Lambert shared his interests and knowledge of sports, dogs and animal husbandry with London's middle and upper classes, and it soon became highly fashionable to visit him, or become his friend. Many called repeatedly; one banker made 20 visits, paying the admission fee on each occasion. During this period of English history no real stigma was attached to obesity, and Lambert was generally considered a wonder to be marvelled at, rather than a freak to be gawped or sneered at. His business venture was immediately successful, drawing around 400 paying visitors per day. His home was described as having the air of a fashionable resort, rather than that of an exhibition, and he was pleased to find that his customers generally treated him with courtesy, and not simply as a spectacle. He insisted on maintaining amongst his visitors an atmosphere of civility and all men entering his rooms were obliged to remove their hats. One visitor refused to remove his "even if the King were present" but Lambert replied that "Then by G——, Sir, you must instantly quit this room, as I do not consider it a mark of respect due to myself, but to the ladies and gentlemen who honor me with their company."
Lambert's popularity inspired an imitator in "Master Wybrants, Mr. Lambert in miniature", exhibited a short distance away in Sackville Street. A handbill described Wybrants as "Master Wybrants the Modern Hercules, who at the age of 4 Months weighed 39 pounds, measured 2 feet round the Body 15 Inches round the thigh and 8 Inches round the Arm, to be seen at the corner of Sackville Street Piccadilly".
People would travel long distances to see him (on one occasion, a party of 14 travelled to London from Guernsey),[n 5] and many would spend hours speaking with him on animal breeding. A life-sized waxwork of Lambert was displayed in London, where it became extremely popular. Daniel Lambert soon became a popular subject with cartoonists, who often depicted him as John Bull. He mixed well with the upper classes, and on one occasion met King George III. The King's and Lambert's reactions to this meeting are not recorded.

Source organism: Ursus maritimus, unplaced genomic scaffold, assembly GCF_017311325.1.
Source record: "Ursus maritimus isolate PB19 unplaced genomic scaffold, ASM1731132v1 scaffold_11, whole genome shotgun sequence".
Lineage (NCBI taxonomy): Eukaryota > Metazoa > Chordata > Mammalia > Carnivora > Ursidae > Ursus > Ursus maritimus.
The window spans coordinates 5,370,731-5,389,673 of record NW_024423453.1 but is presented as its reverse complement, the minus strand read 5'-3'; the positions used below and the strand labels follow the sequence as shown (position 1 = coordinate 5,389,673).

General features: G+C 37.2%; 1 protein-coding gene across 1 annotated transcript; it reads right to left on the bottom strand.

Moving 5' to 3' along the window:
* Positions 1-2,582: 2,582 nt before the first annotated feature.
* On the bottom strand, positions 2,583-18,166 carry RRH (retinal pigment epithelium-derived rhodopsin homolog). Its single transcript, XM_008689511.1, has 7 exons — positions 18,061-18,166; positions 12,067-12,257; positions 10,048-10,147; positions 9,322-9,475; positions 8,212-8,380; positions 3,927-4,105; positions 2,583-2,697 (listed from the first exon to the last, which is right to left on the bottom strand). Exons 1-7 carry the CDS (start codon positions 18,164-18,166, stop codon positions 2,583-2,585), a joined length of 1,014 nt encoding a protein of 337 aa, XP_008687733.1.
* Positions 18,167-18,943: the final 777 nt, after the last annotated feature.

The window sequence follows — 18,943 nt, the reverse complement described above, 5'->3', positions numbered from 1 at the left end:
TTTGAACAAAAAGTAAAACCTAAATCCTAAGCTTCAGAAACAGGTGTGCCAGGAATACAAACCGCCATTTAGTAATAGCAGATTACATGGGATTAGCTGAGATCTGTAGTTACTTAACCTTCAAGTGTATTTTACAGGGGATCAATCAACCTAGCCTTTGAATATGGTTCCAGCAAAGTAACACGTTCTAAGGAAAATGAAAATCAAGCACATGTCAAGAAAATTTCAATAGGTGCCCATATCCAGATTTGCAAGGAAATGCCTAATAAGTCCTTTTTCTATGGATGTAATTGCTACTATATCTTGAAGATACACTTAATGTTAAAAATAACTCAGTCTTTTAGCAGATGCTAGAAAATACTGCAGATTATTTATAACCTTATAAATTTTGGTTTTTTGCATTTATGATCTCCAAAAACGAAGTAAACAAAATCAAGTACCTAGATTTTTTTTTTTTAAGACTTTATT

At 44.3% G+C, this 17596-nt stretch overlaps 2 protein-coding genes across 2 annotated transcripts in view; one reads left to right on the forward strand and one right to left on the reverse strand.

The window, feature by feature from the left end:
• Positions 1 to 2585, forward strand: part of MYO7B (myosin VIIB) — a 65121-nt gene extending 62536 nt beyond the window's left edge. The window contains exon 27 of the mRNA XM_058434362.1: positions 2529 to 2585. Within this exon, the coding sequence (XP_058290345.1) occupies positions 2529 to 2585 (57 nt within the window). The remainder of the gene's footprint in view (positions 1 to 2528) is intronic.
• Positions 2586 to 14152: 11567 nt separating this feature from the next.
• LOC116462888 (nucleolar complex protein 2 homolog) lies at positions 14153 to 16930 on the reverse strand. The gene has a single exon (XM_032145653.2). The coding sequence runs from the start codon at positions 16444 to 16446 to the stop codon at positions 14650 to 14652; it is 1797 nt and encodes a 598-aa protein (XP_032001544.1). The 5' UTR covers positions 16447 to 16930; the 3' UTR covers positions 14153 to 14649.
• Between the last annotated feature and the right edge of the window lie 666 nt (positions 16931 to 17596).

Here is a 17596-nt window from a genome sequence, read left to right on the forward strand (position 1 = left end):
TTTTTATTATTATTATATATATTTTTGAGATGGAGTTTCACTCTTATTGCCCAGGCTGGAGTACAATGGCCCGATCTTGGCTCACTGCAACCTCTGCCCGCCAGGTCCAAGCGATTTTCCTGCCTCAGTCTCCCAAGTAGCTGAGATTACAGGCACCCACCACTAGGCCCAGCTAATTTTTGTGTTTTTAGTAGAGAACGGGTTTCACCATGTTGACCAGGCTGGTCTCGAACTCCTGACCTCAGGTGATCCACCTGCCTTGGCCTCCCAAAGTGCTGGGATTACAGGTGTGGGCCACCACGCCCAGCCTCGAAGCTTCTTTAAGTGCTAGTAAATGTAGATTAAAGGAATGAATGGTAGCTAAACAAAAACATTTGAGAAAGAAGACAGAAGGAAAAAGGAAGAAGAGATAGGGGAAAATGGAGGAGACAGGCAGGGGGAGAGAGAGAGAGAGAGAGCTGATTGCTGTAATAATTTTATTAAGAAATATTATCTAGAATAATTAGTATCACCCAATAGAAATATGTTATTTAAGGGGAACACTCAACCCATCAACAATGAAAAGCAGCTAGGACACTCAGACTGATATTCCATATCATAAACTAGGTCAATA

Lambert soon came to the attention of the medical profession, and shortly after his arrival in London, the Medical and Physical Journal published an article about him. They confirmed that he weighed 50 stone (700 lb; 320 kg), and measured his height as 5 feet 11 inches (1.80 m). A thorough medical examination found that his bodily functions worked correctly, and that he breathed freely. Lambert was described as active and mentally alert, well-read, and with an excellent memory. He was fond of singing, and had a normal speaking voice which showed no signs of pressure on the lungs. Doctors found tumefaction of his feet, legs and thighs, and accumulation of fat within the abdomen, but other than scaly and thickened skin on his legs caused by previous attacks of erysipelas, he had no health problems. Lambert told the doctors that he ate normal quantities of ordinary food. He claimed that since about 1795 he had drunk nothing but water, and that even while young, and a regular party-goer, he did not join his fellow revellers in drinking. Lambert estimated that he was able to walk about a quarter of a mile (400 m) without difficulty. He slept regularly for no more than eight hours per night, always with his window open, and was never heard to snore; on waking he was always fully alert within five minutes, and he never napped during the day.
It is impossible to be certain about what caused Daniel Lambert's extreme weight, but it is considered unlikely to have been caused by an endocrine (glandular) or genetic disorder. Other than his weight gain, he showed no symptoms of a thyroid disorder, and none of his many portraits show the moon face of a patient with Cushing's syndrome. Patients with Bardet–Biedl syndrome and Prader–Willi syndrome, genetic syndromes which can lead to obesity in patients, also suffer from learning disabilities and muscular weakness, but all those who knew Lambert agreed that he was highly intelligent, was extremely strong physically, and, except for erysipelas and venous insufficiency (varicose veins) in his legs, did not suffer from any health problems. One contemporary commentator remarked that "Mr. Lambert scarcely knows what it is to be ailing or indisposed". Lambert's only recorded psychological problem was an occasional "depression of the spirits", during his time in London. Although he had an aunt and uncle who were overweight, his parents and surviving siblings remained of normal build throughout their lives.